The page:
1. Status: Closed - Implemented

    Comments: Assistant Secretary of Defense (Command, Control, Communications, and Intelligence) has developed a draft strategic plan that incorporates these and other initiatives to address personnel security functions overall. The Electronic Personnel Security Questionnaire and automated fingerprints are being used by the Recruiting Command. Also, the expanded security clearance background requirements have been implemented with two of the services having the investigations conducted for all recruits so that they are able to go directly into positions requiring clearances.

    Recommendation: The Secretary of Defense should develop and monitor a DOD-wide plan to use the initiatives cited in this report. Such a plan should, at a minimum, incorporate the benefits of using the Defense Security Service's Electronic Personnel Security Questionnaire and the Federal Bureau of Investigation's Integrated Automated Fingerprint Identification System. Additionally, the plan should address the integration of these two initiatives with the expanded security clearance background investigation requirements contained in Executive Order 12968. The plan should also include specific timeframes and budget requirements for implementation.

    Agency Affected: Department of Defense

  2. Status: Closed - Implemented

    Comments: The automated fingerprint scanners that are needed for accomplishing full fingerprint searches have been installed in all 65 military entrance processing stations. This has facilitated obtaining full fingerprint searches in a timely manner.

    Recommendation: The Secretary of Defense should require all national agency checks for enlistment into the military services to be based on a full fingerprint search to: (1) reduce the risks associated with enlisting individuals who have been convicted of more serious misdemeanors and felonies; and (2) identify individuals who have used aliases.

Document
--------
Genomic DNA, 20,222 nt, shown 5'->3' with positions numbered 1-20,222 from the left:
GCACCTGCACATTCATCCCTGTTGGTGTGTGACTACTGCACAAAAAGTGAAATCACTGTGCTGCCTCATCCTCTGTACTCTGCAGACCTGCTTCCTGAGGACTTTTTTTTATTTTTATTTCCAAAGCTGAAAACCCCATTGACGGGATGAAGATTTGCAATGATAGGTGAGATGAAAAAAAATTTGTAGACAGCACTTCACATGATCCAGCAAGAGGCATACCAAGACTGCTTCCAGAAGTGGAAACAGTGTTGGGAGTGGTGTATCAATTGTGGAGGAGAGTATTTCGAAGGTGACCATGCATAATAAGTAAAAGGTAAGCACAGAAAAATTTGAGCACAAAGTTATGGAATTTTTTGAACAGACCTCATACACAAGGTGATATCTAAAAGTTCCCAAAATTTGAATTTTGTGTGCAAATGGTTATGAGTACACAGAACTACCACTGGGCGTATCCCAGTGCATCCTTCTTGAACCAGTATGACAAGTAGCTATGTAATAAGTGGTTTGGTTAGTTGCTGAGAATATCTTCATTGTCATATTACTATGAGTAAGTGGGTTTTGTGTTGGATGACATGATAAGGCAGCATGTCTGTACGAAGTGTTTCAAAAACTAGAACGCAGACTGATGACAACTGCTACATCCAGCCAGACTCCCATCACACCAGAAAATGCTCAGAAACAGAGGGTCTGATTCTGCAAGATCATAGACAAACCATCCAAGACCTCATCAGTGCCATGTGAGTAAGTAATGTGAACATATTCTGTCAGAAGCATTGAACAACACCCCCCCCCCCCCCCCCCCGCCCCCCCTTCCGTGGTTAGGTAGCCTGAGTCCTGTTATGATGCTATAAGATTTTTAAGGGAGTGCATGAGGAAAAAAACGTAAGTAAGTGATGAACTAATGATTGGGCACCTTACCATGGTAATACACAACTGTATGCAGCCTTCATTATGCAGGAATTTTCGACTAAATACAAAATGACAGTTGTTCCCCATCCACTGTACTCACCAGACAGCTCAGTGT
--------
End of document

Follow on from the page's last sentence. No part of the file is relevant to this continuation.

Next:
Agency Affected: Department of Defense

  3. Status: Closed - Implemented

    Comments: DOD now uses digitized fingerprint checks for enlisted recruits, which helps to expedite checking criminal history information. Also, the Defense Security Service has taken steps to improve its timeliness in processing background checks. With these processes in place, DOD is committed to ensuring that the services do not send recruits to units without first having all available criminal history information.

    Recommendation: The Secretary of Defense should direct the services, after the initiatives available in 1999 are in use, to end their practices of sending enlistees to training and to first-duty stations without having all available criminal history information.

    Agency Affected: Department of Defense

 

Explore the full database of GAO's Open Recommendations »

Oct 16, 2014

Oct 10, 2014

Oct 8, 2014

Sep 30, 2014

Sep 25, 2014

Sep 23, 2014

Sep 19, 2014

Sep 18, 2014

Sep 10, 2014

Sep 9, 2014

Looking for more? Browse all our products here